For example, prepend a rights profile to the useradm role:
# rolemod -K profiles+="Device Management" useradm # profiles useradm useradm: Device Management User Management User SecurityExample 3-7 Replacing a Local Role's Assigned Profiles
In this example, the security administrator modifies the prtmgt role to include the VSCAN Management rights profile after the Printer Management profile.
# rolemod -c "Handles printers and virus scanning" \ -P "Printer Management,VSCAN Management,All" prtmgtExample 3-8 Assigning Privileges Directly to a Role
In this example, the security administrator entrusts the realtime role with a very specific privilege that affects system time. To assign the privilege to a user, see Example 3–14.
# rolemod -K defaultpriv+='proc_clock_highres' realtime
The values for the defaultpriv keyword are in the list of privileges in the role's processes at all times.
To enable users to use their own password rather than a role password when assuming a role, modify the role.
The following command enables all users who are assigned the useradm role to use their own own password when assuming any assigned role, including the useradm role.
# rolemod -K roleauth=user useradm
Because a role can be assigned to many users, users who are assigned a role cannot change the role password. You must be in the root role to change a role password.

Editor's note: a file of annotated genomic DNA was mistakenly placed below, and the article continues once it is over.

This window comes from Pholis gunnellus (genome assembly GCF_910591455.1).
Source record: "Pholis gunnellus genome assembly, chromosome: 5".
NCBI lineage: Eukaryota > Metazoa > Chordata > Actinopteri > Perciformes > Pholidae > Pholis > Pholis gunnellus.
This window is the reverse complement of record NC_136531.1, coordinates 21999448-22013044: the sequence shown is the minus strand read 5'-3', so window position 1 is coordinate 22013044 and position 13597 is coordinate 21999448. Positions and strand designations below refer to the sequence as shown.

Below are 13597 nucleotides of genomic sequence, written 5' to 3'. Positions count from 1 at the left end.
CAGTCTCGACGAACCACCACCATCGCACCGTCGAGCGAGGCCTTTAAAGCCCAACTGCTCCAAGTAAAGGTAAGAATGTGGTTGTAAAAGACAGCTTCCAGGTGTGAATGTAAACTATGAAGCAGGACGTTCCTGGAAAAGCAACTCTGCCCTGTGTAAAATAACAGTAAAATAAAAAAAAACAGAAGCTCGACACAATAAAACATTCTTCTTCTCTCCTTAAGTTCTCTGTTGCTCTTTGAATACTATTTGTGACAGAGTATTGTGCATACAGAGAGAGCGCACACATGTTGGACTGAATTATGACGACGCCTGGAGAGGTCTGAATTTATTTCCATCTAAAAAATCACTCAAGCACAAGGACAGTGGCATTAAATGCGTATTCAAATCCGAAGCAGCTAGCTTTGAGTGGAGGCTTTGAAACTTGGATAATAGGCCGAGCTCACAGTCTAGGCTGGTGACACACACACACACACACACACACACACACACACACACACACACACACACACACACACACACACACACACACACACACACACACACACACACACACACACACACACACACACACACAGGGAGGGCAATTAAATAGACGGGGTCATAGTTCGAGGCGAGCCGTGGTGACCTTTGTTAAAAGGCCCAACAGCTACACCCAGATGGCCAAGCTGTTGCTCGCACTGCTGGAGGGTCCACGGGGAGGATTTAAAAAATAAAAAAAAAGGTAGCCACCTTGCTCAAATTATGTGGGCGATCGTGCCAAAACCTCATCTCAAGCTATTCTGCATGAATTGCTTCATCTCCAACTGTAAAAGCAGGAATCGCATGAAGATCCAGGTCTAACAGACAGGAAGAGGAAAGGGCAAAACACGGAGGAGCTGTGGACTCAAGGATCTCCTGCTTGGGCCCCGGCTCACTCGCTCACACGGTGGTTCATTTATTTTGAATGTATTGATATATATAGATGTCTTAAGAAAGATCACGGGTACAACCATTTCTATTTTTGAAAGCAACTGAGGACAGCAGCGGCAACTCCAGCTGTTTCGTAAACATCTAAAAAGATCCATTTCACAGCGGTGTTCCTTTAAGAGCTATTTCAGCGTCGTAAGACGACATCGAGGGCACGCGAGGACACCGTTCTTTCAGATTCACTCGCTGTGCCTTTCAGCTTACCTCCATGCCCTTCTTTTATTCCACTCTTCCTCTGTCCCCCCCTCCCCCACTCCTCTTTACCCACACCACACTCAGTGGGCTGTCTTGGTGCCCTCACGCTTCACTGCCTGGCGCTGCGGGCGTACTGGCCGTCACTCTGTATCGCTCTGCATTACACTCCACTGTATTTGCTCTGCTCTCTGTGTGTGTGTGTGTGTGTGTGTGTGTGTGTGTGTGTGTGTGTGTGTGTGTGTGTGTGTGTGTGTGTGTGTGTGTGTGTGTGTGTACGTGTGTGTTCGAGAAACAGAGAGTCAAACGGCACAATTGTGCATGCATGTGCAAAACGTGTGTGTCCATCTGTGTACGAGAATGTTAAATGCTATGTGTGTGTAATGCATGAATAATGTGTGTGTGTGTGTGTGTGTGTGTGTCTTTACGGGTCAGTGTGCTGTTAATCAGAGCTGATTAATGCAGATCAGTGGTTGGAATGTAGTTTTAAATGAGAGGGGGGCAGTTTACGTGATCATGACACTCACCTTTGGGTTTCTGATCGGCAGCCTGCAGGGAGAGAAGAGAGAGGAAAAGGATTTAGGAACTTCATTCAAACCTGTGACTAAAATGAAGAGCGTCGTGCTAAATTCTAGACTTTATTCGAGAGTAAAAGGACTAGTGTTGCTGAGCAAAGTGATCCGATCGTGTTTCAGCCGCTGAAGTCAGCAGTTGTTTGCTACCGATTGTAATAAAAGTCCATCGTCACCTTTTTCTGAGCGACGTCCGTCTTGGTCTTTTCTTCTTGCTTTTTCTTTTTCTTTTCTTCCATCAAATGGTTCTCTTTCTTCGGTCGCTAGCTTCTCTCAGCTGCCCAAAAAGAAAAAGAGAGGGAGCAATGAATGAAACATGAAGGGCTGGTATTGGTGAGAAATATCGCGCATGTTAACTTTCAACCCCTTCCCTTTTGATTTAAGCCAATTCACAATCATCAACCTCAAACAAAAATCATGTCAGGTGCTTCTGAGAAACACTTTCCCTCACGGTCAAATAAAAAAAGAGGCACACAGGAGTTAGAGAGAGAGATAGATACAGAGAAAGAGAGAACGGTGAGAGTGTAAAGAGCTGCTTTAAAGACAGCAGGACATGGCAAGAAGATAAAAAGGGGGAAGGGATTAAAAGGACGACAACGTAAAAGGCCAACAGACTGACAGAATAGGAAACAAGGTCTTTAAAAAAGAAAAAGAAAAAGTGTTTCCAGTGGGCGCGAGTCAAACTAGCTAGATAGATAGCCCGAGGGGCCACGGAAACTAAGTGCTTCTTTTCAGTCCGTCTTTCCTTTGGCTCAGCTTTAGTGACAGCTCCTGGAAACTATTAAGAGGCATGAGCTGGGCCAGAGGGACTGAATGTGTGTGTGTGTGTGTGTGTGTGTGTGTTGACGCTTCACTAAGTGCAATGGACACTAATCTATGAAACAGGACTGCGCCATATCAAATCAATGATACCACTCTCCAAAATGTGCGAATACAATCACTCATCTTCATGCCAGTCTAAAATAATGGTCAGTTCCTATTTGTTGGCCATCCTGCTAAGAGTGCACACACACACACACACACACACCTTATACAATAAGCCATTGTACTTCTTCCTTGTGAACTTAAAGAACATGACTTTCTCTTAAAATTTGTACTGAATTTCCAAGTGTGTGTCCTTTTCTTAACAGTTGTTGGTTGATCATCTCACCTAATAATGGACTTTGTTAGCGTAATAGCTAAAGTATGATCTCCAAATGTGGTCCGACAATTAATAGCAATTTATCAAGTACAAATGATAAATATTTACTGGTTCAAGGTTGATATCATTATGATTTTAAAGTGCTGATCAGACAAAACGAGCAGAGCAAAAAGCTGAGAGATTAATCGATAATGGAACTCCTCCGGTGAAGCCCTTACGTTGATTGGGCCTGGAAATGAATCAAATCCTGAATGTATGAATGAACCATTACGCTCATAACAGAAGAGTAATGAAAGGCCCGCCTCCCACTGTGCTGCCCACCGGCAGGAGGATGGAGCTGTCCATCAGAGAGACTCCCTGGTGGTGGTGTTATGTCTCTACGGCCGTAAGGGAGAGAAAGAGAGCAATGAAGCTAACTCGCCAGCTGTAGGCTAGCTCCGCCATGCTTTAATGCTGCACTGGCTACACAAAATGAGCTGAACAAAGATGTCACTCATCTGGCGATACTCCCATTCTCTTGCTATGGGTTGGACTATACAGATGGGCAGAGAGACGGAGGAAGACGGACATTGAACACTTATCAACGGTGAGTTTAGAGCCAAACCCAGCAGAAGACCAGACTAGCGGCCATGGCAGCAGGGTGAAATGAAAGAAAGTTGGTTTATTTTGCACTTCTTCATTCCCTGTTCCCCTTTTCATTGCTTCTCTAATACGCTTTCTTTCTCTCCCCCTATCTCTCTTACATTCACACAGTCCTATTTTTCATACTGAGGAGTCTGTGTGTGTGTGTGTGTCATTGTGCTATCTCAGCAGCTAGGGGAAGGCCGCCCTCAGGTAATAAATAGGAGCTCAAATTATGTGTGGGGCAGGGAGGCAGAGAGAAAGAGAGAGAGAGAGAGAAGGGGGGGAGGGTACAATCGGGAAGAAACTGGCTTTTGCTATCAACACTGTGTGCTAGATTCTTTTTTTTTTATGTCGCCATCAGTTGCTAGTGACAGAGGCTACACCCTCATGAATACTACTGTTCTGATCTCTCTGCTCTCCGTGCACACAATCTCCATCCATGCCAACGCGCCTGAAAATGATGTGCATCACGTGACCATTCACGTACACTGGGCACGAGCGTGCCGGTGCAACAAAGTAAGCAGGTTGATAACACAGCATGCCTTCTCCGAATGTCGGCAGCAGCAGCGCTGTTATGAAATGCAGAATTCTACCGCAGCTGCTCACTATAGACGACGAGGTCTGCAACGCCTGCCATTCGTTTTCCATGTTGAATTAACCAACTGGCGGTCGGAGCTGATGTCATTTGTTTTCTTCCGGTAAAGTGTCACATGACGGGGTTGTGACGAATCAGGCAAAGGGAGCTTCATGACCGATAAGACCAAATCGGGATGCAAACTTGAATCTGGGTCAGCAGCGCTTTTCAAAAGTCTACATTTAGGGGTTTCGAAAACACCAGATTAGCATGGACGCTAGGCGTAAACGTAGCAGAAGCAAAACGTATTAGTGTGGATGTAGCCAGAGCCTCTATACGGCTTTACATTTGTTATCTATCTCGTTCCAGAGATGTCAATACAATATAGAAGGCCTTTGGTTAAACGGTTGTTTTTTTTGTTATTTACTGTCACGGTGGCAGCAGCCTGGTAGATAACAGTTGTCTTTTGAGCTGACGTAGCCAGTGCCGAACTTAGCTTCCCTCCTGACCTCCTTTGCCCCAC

# passwd useradm Enter useradm's password: xxxxxxxx New: xxxxxxxx Confirm: xxxxxxxx
If you do not specify a repository, the password is changed in all repositories.
For more command options, see the passwd (1) man page.Example 3-9 Changing the Password of a Role in a Specific Repository
In the following example, the root role changes the password of the local devadmin role.
# passwd -r files devadmin New password: xxxxxxxx Confirm password: xxxxxxxx
In the following example, the root role changes the password of the devadmin role in the LDAP naming service.
# passwd -r ldap devadmin New password: xxxxxxxx Confirm password: xxxxxxxx
When you delete a role, the role immediately becomes unusable.
# roledel useradm
Users who are currently performing administrative tasks in the role are prevented from continuing. The profiles command shows the following output:
useradm # profiles Unable to get user name